Once there, I think you’ll find that Castell Coch (Red Castle) truly is a wonderful sight- a nineteenth-century Gothic Revival castle, a Victorian Folly, designed to be pleasing to the eye, in fact. With the common green before it, littered with clusters of picnicking families, cyclists and couples, and groups of walkers gathering before a large map of the surrounding woodland nearby, it can sometimes feel as though you’ve arrived at a small theme park! Peering out between the trees, you can see the entirety of Cardiff, along with Garth Hill, which featured in my very first post, WHERE THE FOLK can I find a Hungover Ghost?
Unfortunately, history contradicts Ifor Bach’s story, for it is believed that the first castle to ever stand at the site was actually built by the Normans after 1081, in order to defend the newly-captured town of Cardiff. I looked it up- turns out that the Normans took Cardiff around the same year; it was the sixteenth-century historian Rice Merrick who claimed that it was built by Ifor Bach- a claim most historians have since dismissed as untrue.
The castle was shortly abandoned, with its motte (yes, motte, not 'moat'- motte being the man-made hill or mound used as the base for a castle) being reused by Gilbert de Clare as the basis for a new stone fort (1267-1277) to better control his newly-annexed Welsh territories, which was eventually destroyed in the Welsh rebellion of 1314.
Then, in 1760, the ruins were acquired by Joh Stuart, Third Earl of Bute, as part of a marriage settlement. John Crichton-Stuart, the Third Marquess of Bute, inherited the castle in 1848. One of the world’s richest men at the time, he hired the architect William Burges to reconstruct the castle “as a country residence for occasional occupation in the summer.” Bute had already called for the reconstruction of Cardiff Castle in 1860. Burges rebuilt the exterior of Castell Coch between 1875 and 1879, but died in 1881 after contracting a severe chill following a visit to the castle, with the remaining work being completed by his team in 1891. Bute planted a vineyard just below the castle (reintroducing commercial vineyards to the British Isles), producing wine until the First World War. Then in 1950 his grandson, the Fifth Marquess of Bute, handed the site over to the state, and it is now cared for by Cadw.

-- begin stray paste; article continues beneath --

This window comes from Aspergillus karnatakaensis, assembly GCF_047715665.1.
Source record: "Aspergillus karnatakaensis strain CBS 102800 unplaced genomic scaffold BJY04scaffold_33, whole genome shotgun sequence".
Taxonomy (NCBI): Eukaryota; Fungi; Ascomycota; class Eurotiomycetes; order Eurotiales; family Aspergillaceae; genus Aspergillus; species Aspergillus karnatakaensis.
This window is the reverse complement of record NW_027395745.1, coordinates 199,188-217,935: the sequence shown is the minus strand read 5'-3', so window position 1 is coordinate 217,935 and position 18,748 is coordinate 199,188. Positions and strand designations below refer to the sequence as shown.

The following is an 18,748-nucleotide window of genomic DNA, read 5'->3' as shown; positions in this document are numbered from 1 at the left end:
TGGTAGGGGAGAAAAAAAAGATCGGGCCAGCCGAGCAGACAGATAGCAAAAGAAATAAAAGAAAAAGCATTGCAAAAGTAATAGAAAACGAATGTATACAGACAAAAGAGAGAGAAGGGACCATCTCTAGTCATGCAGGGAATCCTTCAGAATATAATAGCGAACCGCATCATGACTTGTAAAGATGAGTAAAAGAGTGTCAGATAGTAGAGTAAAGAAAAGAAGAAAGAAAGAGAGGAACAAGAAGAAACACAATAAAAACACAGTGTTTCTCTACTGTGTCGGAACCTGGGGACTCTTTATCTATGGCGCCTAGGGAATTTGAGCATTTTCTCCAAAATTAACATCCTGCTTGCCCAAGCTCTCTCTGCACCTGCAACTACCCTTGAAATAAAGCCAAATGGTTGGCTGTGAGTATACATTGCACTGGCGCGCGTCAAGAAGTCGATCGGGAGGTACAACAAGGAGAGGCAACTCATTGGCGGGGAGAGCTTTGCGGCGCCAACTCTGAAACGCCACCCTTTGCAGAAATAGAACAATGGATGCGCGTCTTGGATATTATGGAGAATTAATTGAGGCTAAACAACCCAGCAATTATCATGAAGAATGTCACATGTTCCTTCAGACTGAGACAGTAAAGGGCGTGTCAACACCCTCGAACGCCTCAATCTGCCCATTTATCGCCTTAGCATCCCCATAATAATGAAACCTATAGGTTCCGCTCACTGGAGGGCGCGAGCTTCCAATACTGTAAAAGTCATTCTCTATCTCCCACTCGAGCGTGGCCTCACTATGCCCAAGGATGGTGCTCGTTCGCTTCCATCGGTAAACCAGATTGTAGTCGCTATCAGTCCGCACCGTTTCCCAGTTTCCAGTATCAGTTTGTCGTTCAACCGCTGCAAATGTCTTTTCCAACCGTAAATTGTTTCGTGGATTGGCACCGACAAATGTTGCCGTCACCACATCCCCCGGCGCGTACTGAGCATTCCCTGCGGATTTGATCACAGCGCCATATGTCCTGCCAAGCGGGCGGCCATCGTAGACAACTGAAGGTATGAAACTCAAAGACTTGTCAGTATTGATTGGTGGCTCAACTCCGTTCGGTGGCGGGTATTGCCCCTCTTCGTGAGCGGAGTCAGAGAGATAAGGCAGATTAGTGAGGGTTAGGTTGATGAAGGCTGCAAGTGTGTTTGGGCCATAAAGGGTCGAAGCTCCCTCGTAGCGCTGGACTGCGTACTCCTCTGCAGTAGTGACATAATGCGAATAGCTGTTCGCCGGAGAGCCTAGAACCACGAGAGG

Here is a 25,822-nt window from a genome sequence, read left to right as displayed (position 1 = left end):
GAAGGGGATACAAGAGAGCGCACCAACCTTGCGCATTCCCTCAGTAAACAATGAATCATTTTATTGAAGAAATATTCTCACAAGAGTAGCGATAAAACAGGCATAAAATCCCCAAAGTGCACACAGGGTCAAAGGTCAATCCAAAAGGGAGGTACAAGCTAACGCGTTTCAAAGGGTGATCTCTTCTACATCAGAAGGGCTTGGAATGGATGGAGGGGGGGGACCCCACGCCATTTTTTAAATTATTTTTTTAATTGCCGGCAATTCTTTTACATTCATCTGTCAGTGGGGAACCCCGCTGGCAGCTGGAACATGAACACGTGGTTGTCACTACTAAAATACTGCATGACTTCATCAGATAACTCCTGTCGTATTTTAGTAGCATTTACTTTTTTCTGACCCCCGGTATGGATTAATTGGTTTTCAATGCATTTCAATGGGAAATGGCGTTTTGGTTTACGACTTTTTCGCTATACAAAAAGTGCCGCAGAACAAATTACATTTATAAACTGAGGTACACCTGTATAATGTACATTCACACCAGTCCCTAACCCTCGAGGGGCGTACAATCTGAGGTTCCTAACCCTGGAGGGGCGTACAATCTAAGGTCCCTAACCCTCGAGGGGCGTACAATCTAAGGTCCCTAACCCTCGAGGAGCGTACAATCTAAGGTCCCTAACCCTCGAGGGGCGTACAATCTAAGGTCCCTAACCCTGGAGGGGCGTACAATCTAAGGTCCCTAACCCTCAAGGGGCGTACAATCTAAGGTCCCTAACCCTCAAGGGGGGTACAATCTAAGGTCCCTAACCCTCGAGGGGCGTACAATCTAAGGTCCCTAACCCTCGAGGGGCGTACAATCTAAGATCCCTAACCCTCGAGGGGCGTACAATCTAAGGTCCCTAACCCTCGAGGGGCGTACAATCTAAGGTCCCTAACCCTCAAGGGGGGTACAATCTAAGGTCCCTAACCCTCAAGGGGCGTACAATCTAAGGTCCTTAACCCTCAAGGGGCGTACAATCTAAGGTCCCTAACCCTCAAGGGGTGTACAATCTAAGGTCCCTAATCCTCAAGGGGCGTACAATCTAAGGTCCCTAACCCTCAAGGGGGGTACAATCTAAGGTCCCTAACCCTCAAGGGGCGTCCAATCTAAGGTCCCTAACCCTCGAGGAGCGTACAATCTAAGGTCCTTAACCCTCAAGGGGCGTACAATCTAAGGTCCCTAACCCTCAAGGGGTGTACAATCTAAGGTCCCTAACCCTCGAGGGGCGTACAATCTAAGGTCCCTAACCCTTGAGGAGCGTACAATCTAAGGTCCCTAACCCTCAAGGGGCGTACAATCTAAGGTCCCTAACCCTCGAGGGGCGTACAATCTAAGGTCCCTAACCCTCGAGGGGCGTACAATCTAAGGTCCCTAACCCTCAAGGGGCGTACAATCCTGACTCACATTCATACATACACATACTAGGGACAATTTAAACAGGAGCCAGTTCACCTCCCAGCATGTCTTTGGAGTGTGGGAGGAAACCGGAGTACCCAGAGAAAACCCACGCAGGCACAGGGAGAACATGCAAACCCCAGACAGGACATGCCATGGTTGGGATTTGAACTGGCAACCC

Sadly, the castle is shut until further notice what with the pandemic, but in future, you should really pay the price of admittance if you’ve made the effort to get there; the interior design is as, if not more, beautiful than the exterior, and I guarantee that some of the rooms will leave your jaw dangling! It’s essentially a Victorian summer frat house, complete with ceiling murals, a distinct theme for each room, elaborate sculptures and gender-specific bedrooms. And that’s exactly what Castell Coch was at its heyday- a party/summer house for some of the richest Victorians in the world... that was rarely used; a far-cry from the bustling, festering slums of Womanby Street!
Oh, some of you may recognize Castell Coch from the hit CBBC show The Worst Witch, perhaps…?